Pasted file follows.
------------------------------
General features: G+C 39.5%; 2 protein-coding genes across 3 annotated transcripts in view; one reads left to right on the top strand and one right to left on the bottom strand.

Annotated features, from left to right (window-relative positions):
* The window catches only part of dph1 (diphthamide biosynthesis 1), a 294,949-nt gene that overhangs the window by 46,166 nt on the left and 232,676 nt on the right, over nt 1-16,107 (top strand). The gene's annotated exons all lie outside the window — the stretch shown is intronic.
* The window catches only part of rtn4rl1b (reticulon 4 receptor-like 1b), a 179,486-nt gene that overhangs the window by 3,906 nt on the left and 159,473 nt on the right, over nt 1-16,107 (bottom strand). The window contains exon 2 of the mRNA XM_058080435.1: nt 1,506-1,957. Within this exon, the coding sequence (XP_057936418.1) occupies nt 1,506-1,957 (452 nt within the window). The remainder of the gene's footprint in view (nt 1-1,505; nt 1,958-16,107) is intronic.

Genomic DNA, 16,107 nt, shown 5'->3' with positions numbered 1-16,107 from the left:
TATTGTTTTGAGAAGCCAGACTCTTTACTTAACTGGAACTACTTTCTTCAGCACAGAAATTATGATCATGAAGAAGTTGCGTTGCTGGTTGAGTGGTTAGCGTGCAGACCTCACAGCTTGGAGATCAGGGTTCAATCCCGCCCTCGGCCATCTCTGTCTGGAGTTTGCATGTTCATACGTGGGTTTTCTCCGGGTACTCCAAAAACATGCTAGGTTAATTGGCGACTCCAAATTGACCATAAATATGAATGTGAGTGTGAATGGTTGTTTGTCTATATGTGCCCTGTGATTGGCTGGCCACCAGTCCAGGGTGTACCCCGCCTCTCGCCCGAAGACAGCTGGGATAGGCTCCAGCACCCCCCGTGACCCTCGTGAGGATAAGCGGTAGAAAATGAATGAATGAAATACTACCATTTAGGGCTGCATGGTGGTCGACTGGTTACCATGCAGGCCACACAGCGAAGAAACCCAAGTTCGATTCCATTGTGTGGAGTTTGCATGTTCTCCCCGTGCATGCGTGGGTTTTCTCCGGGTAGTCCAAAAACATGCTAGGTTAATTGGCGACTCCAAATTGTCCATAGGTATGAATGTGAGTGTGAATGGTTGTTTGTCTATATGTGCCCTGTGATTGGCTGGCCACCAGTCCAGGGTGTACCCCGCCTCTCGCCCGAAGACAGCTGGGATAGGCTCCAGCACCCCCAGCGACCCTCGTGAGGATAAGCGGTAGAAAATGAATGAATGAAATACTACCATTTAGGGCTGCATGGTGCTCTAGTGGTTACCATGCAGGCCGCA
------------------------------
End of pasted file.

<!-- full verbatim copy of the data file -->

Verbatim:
General features: G+C 39.5%; 2 protein-coding genes across 3 annotated transcripts in view; one reads left to right on the top strand and one right to left on the bottom strand.

Annotated features, from left to right (window-relative positions):
* The window catches only part of dph1 (diphthamide biosynthesis 1), a 294,949-nt gene that overhangs the window by 46,166 nt on the left and 232,676 nt on the right, over nt 1-16,107 (top strand). The gene's annotated exons all lie outside the window — the stretch shown is intronic.
* The window catches only part of rtn4rl1b (reticulon 4 receptor-like 1b), a 179,486-nt gene that overhangs the window by 3,906 nt on the left and 159,473 nt on the right, over nt 1-16,107 (bottom strand). The window contains exon 2 of the mRNA XM_058080435.1: nt 1,506-1,957. Within this exon, the coding sequence (XP_057936418.1) occupies nt 1,506-1,957 (452 nt within the window). The remainder of the gene's footprint in view (nt 1-1,505; nt 1,958-16,107) is intronic.

Genomic DNA, 16,107 nt, shown 5'->3' with positions numbered 1-16,107 from the left:
TATTGTTTTGAGAAGCCAGACTCTTTACTTAACTGGAACTACTTTCTTCAGCACAGAAATTATGATCATGAAGAAGTTGCGTTGCTGGTTGAGTGGTTAGCGTGCAGACCTCACAGCTTGGAGATCAGGGTTCAATCCCGCCCTCGGCCATCTCTGTCTGGAGTTTGCATGTTCATACGTGGGTTTTCTCCGGGTACTCCAAAAACATGCTAGGTTAATTGGCGACTCCAAATTGACCATAAATATGAATGTGAGTGTGAATGGTTGTTTGTCTATATGTGCCCTGTGATTGGCTGGCCACCAGTCCAGGGTGTACCCCGCCTCTCGCCCGAAGACAGCTGGGATAGGCTCCAGCACCCCCCGTGACCCTCGTGAGGATAAGCGGTAGAAAATGAATGAATGAAATACTACCATTTAGGGCTGCATGGTGGTCGACTGGTTACCATGCAGGCCACACAGCGAAGAAACCCAAGTTCGATTCCATTGTGTGGAGTTTGCATGTTCTCCCCGTGCATGCGTGGGTTTTCTCCGGGTAGTCCAAAAACATGCTAGGTTAATTGGCGACTCCAAATTGTCCATAGGTATGAATGTGAGTGTGAATGGTTGTTTGTCTATATGTGCCCTGTGATTGGCTGGCCACCAGTCCAGGGTGTACCCCGCCTCTCGCCCGAAGACAGCTGGGATAGGCTCCAGCACCCCCAGCGACCCTCGTGAGGATAAGCGGTAGAAAATGAATGAATGAAATACTACCATTTAGGGCTGCATGGTGCTCTAGTGGTTACCATGCAGGCCGCA